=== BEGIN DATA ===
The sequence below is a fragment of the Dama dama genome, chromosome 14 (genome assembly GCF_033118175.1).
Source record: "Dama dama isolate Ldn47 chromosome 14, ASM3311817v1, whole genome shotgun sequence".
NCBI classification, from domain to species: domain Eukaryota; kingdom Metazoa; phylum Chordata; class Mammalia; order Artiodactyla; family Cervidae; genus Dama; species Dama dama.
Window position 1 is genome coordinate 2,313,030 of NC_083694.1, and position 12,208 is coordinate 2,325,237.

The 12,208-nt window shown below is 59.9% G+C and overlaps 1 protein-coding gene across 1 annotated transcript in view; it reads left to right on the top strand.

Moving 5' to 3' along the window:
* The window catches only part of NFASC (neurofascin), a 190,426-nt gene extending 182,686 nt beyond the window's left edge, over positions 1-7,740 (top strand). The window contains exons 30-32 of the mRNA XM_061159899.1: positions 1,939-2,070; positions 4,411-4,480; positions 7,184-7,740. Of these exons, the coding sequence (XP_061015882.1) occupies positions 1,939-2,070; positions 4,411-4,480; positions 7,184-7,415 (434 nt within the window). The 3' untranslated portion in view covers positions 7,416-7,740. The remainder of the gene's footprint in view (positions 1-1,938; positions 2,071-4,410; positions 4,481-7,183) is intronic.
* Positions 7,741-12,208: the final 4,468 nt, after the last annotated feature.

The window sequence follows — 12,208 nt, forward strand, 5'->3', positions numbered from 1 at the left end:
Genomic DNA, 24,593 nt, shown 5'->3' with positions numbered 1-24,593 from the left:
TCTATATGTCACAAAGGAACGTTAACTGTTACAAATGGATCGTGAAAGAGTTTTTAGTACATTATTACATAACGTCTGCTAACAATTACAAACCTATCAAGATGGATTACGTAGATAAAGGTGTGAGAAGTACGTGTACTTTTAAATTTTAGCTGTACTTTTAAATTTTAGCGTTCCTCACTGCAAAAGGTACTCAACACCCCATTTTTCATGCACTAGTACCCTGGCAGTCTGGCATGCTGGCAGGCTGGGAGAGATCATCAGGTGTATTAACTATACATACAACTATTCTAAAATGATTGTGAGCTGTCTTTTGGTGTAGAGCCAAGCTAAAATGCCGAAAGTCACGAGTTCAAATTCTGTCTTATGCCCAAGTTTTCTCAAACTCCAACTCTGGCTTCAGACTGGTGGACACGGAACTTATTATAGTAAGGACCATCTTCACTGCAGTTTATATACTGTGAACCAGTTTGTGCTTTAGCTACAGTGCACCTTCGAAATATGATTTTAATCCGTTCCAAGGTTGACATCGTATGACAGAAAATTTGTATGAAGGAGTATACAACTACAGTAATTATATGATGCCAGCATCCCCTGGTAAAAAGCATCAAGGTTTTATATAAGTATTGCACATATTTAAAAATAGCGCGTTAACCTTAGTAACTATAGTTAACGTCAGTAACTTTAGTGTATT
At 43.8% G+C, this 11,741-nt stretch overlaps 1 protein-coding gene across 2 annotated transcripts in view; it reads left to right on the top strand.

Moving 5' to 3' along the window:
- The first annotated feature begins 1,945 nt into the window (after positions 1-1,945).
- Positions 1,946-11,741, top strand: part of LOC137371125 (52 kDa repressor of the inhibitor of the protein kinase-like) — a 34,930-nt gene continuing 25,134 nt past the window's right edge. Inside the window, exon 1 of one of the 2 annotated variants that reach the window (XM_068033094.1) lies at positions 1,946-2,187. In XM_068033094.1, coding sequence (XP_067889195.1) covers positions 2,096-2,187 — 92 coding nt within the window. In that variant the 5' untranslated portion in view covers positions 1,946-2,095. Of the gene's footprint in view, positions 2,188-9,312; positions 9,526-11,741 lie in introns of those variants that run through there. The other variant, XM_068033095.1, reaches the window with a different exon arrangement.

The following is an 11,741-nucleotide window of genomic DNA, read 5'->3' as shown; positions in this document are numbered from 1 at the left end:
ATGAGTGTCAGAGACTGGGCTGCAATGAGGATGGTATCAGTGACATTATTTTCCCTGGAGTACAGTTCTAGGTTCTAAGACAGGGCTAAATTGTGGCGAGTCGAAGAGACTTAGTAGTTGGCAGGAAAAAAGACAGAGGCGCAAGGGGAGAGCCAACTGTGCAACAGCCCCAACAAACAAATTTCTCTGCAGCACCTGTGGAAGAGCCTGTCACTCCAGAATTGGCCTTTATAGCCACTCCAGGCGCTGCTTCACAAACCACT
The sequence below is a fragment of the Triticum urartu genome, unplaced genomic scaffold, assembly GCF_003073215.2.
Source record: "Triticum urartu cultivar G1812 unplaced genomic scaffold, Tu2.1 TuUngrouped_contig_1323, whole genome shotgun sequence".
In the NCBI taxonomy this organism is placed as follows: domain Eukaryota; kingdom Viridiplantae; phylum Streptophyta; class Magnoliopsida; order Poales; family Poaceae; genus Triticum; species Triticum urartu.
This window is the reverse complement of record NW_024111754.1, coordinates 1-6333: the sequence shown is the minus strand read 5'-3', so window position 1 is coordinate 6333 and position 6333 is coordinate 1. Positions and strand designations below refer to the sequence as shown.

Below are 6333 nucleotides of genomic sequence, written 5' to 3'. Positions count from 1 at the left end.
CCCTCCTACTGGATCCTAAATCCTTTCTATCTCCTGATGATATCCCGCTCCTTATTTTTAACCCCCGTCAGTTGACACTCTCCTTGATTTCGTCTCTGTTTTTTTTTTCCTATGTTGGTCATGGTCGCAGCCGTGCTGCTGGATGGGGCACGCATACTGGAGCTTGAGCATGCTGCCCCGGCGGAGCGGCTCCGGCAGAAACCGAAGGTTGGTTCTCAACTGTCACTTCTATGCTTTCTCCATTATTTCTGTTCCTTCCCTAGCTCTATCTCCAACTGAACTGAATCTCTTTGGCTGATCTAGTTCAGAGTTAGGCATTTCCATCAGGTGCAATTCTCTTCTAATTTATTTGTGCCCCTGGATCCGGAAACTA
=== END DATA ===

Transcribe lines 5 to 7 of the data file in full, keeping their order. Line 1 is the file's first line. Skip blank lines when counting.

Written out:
The 12,208-nt window shown below is 59.9% G+C and overlaps 1 protein-coding gene across 1 annotated transcript in view; it reads left to right on the top strand.

Moving 5' to 3' along the window:
* The window catches only part of NFASC (neurofascin), a 190,426-nt gene extending 182,686 nt beyond the window's left edge, over positions 1-7,740 (top strand). The window contains exons 30-32 of the mRNA XM_061159899.1: positions 1,939-2,070; positions 4,411-4,480; positions 7,184-7,740. Of these exons, the coding sequence (XP_061015882.1) occupies positions 1,939-2,070; positions 4,411-4,480; positions 7,184-7,415 (434 nt within the window). The 3' untranslated portion in view covers positions 7,416-7,740. The remainder of the gene's footprint in view (positions 1-1,938; positions 2,071-4,410; positions 4,481-7,183) is intronic.